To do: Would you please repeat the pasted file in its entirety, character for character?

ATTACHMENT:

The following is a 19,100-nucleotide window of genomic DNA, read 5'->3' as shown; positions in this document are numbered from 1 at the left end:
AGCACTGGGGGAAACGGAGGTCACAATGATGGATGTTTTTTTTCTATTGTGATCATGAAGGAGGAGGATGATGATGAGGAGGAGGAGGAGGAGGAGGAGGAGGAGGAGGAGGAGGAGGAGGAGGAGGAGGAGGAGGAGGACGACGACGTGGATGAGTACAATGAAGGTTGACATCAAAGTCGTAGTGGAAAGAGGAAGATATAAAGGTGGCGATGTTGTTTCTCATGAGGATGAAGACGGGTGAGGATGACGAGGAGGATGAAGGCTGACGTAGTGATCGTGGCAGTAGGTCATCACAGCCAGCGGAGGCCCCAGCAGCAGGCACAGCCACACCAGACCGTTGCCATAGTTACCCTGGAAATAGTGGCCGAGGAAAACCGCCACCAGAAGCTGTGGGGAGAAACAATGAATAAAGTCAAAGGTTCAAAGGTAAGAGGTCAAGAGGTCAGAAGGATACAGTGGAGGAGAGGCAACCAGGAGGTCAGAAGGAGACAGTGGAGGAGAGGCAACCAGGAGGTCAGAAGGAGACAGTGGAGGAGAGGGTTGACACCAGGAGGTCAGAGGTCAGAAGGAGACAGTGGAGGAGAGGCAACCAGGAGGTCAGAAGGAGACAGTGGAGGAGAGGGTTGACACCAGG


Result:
The following is a 19,100-nucleotide window of genomic DNA, read 5'->3' as shown; positions in this document are numbered from 1 at the left end:
AGCACTGGGGGAAACGGAGGTCACAATGATGGATGTTTTTTTTCTATTGTGATCATGAAGGAGGAGGATGATGATGAGGAGGAGGAGGAGGAGGAGGAGGAGGAGGAGGAGGAGGAGGAGGAGGAGGAGGAGGAGGAGGACGACGACGTGGATGAGTACAATGAAGGTTGACATCAAAGTCGTAGTGGAAAGAGGAAGATATAAAGGTGGCGATGTTGTTTCTCATGAGGATGAAGACGGGTGAGGATGACGAGGAGGATGAAGGCTGACGTAGTGATCGTGGCAGTAGGTCATCACAGCCAGCGGAGGCCCCAGCAGCAGGCACAGCCACACCAGACCGTTGCCATAGTTACCCTGGAAATAGTGGCCGAGGAAAACCGCCACCAGAAGCTGTGGGGAGAAACAATGAATAAAGTCAAAGGTTCAAAGGTAAGAGGTCAAGAGGTCAGAAGGATACAGTGGAGGAGAGGCAACCAGGAGGTCAGAAGGAGACAGTGGAGGAGAGGCAACCAGGAGGTCAGAAGGAGACAGTGGAGGAGAGGGTTGACACCAGGAGGTCAGAGGTCAGAAGGAGACAGTGGAGGAGAGGCAACCAGGAGGTCAGAAGGAGACAGTGGAGGAGAGGGTTGACACCAGG